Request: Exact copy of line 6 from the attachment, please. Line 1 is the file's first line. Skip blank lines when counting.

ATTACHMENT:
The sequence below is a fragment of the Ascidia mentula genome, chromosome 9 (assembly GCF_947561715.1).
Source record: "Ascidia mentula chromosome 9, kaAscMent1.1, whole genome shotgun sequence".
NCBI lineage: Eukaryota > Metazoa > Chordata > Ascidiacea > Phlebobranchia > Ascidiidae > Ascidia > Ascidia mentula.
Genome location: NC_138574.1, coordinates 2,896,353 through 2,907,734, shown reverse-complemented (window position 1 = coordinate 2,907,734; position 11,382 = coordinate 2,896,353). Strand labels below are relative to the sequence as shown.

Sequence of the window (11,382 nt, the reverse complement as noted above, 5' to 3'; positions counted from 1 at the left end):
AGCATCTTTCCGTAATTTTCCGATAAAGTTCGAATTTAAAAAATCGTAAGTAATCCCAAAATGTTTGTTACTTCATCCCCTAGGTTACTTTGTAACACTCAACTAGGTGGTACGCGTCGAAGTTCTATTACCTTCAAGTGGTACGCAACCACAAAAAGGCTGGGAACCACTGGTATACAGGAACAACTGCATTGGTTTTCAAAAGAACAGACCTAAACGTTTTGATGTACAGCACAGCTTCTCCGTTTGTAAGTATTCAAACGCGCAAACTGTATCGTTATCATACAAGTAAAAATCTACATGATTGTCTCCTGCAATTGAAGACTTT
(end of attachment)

AGCATCTTTCCGTAATTTTCCGATAAAGTTCGAATTTAAAAAATCGTAAGTAATCCCAAAATGTTTGTTACTTCATCCCCTAGGTTACTTTGTAACACTCAACTAGGTGGTACGCGTCGAAGTTCTATTACCTTCAAGTGGTACGCAACCACAAAAAGGCTGGGAACCACTGGTATACAGGAACAACTGCATTGGTTTTCAAAAGAACAGACCTAAACGTTTTGATGTACAGCACAGCTTCTCCGTTTGTAAGTATTCAAACGCGCAAACTGTATCGTTATCATACAAGTAAAAATCTACATGATTGTCTCCTGCAATTGAAGACTTT